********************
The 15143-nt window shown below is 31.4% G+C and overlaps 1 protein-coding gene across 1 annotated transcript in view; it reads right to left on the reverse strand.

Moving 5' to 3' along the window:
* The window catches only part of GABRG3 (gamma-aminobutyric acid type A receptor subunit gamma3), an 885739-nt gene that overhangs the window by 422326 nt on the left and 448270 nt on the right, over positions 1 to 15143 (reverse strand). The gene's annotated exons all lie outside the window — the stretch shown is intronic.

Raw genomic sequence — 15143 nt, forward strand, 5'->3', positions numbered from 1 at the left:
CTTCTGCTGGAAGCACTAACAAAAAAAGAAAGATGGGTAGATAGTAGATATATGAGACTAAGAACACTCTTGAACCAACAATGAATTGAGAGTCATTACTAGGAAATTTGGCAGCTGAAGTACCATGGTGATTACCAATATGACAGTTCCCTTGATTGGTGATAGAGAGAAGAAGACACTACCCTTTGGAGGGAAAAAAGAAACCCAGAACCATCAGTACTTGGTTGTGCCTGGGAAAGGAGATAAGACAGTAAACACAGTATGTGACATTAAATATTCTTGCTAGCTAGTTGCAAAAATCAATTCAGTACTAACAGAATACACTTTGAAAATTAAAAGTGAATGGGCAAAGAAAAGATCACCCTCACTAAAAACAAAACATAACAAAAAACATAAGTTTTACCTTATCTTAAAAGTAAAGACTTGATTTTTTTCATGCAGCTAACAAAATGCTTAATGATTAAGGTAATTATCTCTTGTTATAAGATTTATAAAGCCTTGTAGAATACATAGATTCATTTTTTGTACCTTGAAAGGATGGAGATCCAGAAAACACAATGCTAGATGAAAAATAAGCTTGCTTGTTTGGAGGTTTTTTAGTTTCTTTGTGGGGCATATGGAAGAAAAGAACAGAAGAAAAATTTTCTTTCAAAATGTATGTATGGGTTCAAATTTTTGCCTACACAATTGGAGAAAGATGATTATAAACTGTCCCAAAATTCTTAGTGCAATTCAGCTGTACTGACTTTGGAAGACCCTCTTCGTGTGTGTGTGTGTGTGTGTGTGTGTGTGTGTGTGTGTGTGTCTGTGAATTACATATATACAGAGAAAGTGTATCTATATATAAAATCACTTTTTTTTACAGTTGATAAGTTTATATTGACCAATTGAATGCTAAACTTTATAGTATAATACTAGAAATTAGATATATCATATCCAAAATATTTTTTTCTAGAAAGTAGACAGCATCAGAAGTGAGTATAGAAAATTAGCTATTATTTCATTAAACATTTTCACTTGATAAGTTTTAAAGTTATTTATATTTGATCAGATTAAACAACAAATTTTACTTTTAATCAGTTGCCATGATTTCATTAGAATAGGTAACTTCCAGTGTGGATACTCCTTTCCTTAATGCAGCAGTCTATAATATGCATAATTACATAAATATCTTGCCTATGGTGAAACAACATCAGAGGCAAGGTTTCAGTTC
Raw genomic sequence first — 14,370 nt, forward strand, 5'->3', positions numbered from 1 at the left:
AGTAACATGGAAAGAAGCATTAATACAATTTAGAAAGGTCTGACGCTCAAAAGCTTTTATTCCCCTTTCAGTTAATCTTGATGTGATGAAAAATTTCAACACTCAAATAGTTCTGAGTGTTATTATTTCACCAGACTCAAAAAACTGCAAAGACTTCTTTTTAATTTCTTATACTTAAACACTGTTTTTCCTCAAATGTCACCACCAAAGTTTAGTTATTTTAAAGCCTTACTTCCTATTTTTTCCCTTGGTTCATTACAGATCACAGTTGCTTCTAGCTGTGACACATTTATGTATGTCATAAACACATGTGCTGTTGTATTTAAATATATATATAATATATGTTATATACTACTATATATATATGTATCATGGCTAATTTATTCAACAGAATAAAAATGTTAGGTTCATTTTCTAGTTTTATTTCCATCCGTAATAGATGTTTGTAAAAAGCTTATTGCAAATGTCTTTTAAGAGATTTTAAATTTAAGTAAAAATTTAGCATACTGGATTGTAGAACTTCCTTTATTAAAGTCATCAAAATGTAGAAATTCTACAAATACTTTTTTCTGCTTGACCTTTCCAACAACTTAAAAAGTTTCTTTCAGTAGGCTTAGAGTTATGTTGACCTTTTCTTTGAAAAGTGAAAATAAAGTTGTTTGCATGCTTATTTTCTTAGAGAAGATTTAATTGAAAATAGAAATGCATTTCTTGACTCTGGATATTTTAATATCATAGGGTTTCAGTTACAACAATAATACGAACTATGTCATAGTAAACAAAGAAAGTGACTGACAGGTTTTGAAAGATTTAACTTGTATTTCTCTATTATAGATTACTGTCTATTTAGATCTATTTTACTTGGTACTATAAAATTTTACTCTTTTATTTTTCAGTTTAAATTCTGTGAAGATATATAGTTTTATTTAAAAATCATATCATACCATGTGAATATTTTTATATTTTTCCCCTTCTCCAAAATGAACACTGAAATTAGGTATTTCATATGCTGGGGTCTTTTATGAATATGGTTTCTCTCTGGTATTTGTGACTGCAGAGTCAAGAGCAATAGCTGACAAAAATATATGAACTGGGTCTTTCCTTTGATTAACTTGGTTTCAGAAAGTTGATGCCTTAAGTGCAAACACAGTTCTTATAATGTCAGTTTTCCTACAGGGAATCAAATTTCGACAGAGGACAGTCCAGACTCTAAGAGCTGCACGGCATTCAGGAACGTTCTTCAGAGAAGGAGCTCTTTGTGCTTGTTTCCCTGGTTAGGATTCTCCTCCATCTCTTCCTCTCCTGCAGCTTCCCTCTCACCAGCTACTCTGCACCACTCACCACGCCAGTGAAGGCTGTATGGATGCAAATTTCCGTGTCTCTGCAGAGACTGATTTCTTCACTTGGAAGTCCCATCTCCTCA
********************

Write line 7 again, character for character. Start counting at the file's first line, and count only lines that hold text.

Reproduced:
AGTAACATGGAAAGAAGCATTAATACAATTTAGAAAGGTCTGACGCTCAAAAGCTTTTATTCCCCTTTCAGTTAATCTTGATGTGATGAAAAATTTCAACACTCAAATAGTTCTGAGTGTTATTATTTCACCAGACTCAAAAAACTGCAAAGACTTCTTTTTAATTTCTTATACTTAAACACTGTTTTTCCTCAAATGTCACCACCAAAGTTTAGTTATTTTAAAGCCTTACTTCCTATTTTTTCCCTTGGTTCATTACAGATCACAGTTGCTTCTAGCTGTGACACATTTATGTATGTCATAAACACATGTGCTGTTGTATTTAAATATATATATAATATATGTTATATACTACTATATATATATGTATCATGGCTAATTTATTCAACAGAATAAAAATGTTAGGTTCATTTTCTAGTTTTATTTCCATCCGTAATAGATGTTTGTAAAAAGCTTATTGCAAATGTCTTTTAAGAGATTTTAAATTTAAGTAAAAATTTAGCATACTGGATTGTAGAACTTCCTTTATTAAAGTCATCAAAATGTAGAAATTCTACAAATACTTTTTTCTGCTTGACCTTTCCAACAACTTAAAAAGTTTCTTTCAGTAGGCTTAGAGTTATGTTGACCTTTTCTTTGAAAAGTGAAAATAAAGTTGTTTGCATGCTTATTTTCTTAGAGAAGATTTAATTGAAAATAGAAATGCATTTCTTGACTCTGGATATTTTAATATCATAGGGTTTCAGTTACAACAATAATACGAACTATGTCATAGTAAACAAAGAAAGTGACTGACAGGTTTTGAAAGATTTAACTTGTATTTCTCTATTATAGATTACTGTCTATTTAGATCTATTTTACTTGGTACTATAAAATTTTACTCTTTTATTTTTCAGTTTAAATTCTGTGAAGATATATAGTTTTATTTAAAAATCATATCATACCATGTGAATATTTTTATATTTTTCCCCTTCTCCAAAATGAACACTGAAATTAGGTATTTCATATGCTGGGGTCTTTTATGAATATGGTTTCTCTCTGGTATTTGTGACTGCAGAGTCAAGAGCAATAGCTGACAAAAATATATGAACTGGGTCTTTCCTTTGATTAACTTGGTTTCAGAAAGTTGATGCCTTAAGTGCAAACACAGTTCTTATAATGTCAGTTTTCCTACAGGGAATCAAATTTCGACAGAGGACAGTCCAGACTCTAAGAGCTGCACGGCATTCAGGAACGTTCTTCAGAGAAGGAGCTCTTTGTGCTTGTTTCCCTGGTTAGGATTCTCCTCCATCTCTTCCTCTCCTGCAGCTTCCCTCTCACCAGCTACTCTGCACCACTCACCACGCCAGTGAAGGCTGTATGGATGCAAATTTCCGTGTCTCTGCAGAGACTGATTTCTTCACTTGGAAGTCCCATCTCCTCA